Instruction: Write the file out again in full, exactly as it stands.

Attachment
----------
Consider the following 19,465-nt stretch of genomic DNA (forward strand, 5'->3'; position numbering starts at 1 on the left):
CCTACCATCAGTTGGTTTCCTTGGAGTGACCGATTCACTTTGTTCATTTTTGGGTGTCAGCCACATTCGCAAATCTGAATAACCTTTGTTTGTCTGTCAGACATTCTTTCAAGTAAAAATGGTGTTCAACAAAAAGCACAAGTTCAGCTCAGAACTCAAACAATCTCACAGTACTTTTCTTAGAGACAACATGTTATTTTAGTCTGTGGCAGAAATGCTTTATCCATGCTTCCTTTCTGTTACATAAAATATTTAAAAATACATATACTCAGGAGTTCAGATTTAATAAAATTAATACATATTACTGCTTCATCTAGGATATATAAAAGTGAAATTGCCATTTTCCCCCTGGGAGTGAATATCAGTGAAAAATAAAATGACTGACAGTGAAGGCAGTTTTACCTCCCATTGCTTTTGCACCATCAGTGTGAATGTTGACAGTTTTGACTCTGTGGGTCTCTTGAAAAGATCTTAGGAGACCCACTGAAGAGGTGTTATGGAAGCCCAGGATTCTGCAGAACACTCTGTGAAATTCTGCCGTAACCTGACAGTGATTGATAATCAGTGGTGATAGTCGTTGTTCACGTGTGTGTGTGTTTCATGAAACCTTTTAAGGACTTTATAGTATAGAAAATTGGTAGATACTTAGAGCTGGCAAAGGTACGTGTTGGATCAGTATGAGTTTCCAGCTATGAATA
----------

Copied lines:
Consider the following 19,465-nt stretch of genomic DNA (forward strand, 5'->3'; position numbering starts at 1 on the left):
CCTACCATCAGTTGGTTTCCTTGGAGTGACCGATTCACTTTGTTCATTTTTGGGTGTCAGCCACATTCGCAAATCTGAATAACCTTTGTTTGTCTGTCAGACATTCTTTCAAGTAAAAATGGTGTTCAACAAAAAGCACAAGTTCAGCTCAGAACTCAAACAATCTCACAGTACTTTTCTTAGAGACAACATGTTATTTTAGTCTGTGGCAGAAATGCTTTATCCATGCTTCCTTTCTGTTACATAAAATATTTAAAAATACATATACTCAGGAGTTCAGATTTAATAAAATTAATACATATTACTGCTTCATCTAGGATATATAAAAGTGAAATTGCCATTTTCCCCCTGGGAGTGAATATCAGTGAAAAATAAAATGACTGACAGTGAAGGCAGTTTTACCTCCCATTGCTTTTGCACCATCAGTGTGAATGTTGACAGTTTTGACTCTGTGGGTCTCTTGAAAAGATCTTAGGAGACCCACTGAAGAGGTGTTATGGAAGCCCAGGATTCTGCAGAACACTCTGTGAAATTCTGCCGTAACCTGACAGTGATTGATAATCAGTGGTGATAGTCGTTGTTCACGTGTGTGTGTGTTTCATGAAACCTTTTAAGGACTTTATAGTATAGAAAATTGGTAGATACTTAGAGCTGGCAAAGGTACGTGTTGGATCAGTATGAGTTTCCAGCTATGAATA